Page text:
Australian Retailers Association chief executive Paul Zahra has flatly rejected a proposal by Vicinity Centres boss Grant Kelley that rental agreements include a base rent plus a variable component based on a proportion of a tenant’s online sales.
Both were speaking on a panel as part of the The Australian Financial Review Virtual Retail Summit, which highlighted starkly differing views among tenants and landlords about how retail rents should be structured in a post-COVID-19 world.
Mr Kelley rejected billionaire retailer Solomon Lew’s suggestion that tenants such as his Premier Investments only pay rent based on a proportion of turnover, but said a future rent structure could be a “combination of base rent plus some upside perhaps associated with online [sales].
“I think we need to no longer regard [retail] space as a physical construct but as a virtual construct,” Mr Kelley said.
“In other words we attach to our physical proposition the online ‘share of mind’ that we get through being the role of a showroom or being an element of the click and collect structure.”
But there would always be a base load of rent that landlords had to underwrite, Mr Kelley said, and which “our investors and creditors require us to do”.
He also earlier stressed that landlords had actively waived rent – not just deferred it – something not even the banks had done.
In response Mr Zahra, the former boss of David Jones, said he was amazed at Mr Kelley’s rent structure suggestion.
“I am not sure there would be too many retailers that would be agreeing to a landlord taking a percentage of online sales when mostly retailers are fulfilling that product from a warehouse.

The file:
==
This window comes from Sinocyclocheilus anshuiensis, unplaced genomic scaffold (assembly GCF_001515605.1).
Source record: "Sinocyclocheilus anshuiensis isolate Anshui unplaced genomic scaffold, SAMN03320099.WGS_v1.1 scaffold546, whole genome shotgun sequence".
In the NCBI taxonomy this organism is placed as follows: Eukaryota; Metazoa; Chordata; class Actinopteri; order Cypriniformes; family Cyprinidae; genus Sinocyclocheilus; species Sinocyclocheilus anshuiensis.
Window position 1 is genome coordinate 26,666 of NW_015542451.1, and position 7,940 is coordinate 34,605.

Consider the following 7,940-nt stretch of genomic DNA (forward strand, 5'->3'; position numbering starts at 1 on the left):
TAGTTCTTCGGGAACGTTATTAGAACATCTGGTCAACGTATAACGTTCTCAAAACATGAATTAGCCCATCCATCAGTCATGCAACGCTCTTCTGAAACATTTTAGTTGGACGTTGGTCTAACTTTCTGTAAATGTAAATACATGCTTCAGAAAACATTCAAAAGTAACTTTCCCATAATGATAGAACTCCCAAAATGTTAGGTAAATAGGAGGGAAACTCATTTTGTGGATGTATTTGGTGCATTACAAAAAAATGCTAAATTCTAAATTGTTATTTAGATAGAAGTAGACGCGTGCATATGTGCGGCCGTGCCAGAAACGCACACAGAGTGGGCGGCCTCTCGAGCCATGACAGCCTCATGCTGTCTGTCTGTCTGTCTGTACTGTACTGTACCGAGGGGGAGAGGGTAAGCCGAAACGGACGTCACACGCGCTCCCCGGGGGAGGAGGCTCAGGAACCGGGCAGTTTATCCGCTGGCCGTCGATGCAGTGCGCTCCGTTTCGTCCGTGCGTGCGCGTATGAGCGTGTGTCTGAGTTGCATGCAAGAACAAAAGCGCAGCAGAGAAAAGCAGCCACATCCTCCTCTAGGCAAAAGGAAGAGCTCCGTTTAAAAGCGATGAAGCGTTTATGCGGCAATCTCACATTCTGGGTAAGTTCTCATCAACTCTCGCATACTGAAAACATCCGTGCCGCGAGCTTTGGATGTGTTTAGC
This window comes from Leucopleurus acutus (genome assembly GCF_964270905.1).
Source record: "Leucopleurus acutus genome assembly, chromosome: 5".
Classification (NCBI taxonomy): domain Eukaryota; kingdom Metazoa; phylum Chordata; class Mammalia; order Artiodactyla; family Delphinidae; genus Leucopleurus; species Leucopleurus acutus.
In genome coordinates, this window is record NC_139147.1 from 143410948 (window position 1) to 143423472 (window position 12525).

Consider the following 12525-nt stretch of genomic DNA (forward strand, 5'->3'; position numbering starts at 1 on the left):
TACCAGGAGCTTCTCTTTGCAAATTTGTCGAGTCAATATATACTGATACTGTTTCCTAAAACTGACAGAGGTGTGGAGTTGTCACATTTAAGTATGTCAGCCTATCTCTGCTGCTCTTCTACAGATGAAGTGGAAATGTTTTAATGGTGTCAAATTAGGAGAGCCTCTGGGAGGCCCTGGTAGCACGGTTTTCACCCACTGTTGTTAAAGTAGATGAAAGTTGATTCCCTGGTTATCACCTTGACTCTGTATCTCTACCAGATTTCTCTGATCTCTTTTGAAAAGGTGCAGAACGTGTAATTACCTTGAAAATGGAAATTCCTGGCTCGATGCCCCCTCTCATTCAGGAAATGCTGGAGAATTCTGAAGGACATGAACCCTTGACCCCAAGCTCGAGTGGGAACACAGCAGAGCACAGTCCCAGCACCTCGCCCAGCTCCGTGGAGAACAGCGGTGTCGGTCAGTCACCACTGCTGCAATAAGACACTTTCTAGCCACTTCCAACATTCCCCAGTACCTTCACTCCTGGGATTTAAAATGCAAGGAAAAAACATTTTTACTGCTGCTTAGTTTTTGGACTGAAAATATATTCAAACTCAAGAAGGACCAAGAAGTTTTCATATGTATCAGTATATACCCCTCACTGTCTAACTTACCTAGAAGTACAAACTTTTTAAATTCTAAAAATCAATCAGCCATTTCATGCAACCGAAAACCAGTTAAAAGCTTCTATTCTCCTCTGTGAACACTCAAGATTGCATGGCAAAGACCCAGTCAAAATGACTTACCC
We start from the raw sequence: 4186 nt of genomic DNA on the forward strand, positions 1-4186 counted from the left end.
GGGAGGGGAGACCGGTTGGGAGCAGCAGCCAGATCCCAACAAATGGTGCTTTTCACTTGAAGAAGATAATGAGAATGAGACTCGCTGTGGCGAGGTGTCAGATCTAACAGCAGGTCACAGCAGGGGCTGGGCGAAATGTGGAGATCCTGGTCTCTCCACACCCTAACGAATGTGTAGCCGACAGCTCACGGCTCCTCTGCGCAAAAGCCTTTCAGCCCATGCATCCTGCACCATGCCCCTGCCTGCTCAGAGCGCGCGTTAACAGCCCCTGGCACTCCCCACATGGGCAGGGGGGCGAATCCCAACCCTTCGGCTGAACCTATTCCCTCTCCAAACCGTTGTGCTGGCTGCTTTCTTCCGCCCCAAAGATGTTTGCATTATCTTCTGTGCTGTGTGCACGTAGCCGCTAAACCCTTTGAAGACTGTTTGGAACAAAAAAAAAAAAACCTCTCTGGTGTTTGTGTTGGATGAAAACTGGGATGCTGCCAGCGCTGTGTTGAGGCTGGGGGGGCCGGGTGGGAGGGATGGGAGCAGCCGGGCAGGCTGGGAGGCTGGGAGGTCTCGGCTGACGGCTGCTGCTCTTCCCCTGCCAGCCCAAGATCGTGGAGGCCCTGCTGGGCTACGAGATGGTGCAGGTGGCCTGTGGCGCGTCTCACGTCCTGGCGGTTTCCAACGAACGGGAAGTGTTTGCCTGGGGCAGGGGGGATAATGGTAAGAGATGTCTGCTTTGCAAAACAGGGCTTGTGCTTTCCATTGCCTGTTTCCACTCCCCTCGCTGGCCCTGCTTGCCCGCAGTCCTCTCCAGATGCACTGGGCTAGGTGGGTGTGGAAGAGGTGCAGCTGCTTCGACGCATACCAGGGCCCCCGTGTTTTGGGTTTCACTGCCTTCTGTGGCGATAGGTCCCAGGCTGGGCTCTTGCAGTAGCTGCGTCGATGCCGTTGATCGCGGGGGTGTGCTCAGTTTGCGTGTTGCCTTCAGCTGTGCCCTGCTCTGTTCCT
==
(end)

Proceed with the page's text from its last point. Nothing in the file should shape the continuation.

“They would almost be paying double rent – [rent on] the warehouse and then [rent on] the store.”
Instead, Mr Zahra said, the overwhelming majority of retailers wanted a variable rent structure “where landlords and retailers share on the upside and they also suffer on the downside”, such as what happened during the pandemic.
The jousting continued with Mr Kelley claiming that two-thirds of online fulfilment actually happens through click-and-collect within stores in shopping centres.
“It’s quite a legitimate debate, Paul, to have with your respective constituents,” he said.
Rents that only go up ‘are gone’
But Mr Zahra fired back, saying click-and-collect was separate from online sales because goods were collected by a consumer, inventory came from within the store and the sale was registered at the store.
“You’re talking about an online facility and actually taking clippings [of revenue].”
Julia Forrest, portfolio manager at investment house Pendal Group, did not agree on turnover-based rent: “I don’t invest in office buildings and get a percentage of what law firms bill.”
Speaking on the same panel, Kmart Group managing director Ian Bailey said finding an equilibrium and balance was important.
But he said one thing that was certain was that “the days of long-term rent[al agreements] that can only go up are gone”.
“None of us are going to be signing anything like that in the future because what this period of time has told us is things can happen where sales decline completely outside of the control of the retailer and rents do not.
“And if you stand back and look at that as somebody running a company, you just cannot have that outcome. So I think inevitably we’re going to be looking at shorter-term leases and I think inevitably we will be looking for mechanisms where rental payments can go up and down,” Mr Bailey said.
Julia Forrest, portfolio manager at investment house Pendal Group, backed the position of Mr Kelley.
She said retailers paying rent purely as a percentage of turnover did not work for investors.
“Well I think certainly in the short term a percentage of the rent could be based on turnover, fundamentally as an investor we’d like to see a substantial amount of the rent being the base rent,” Ms Forrest said.
“I mean I don’t invest in office buildings and get a percentage of what law firms bill.
“I think for landlords their job is really to generate foot traffic and for retailers their job is really to convert that foot traffic to sales … to come out of this with a model of just purely percentage rent is a bit idealistic.”
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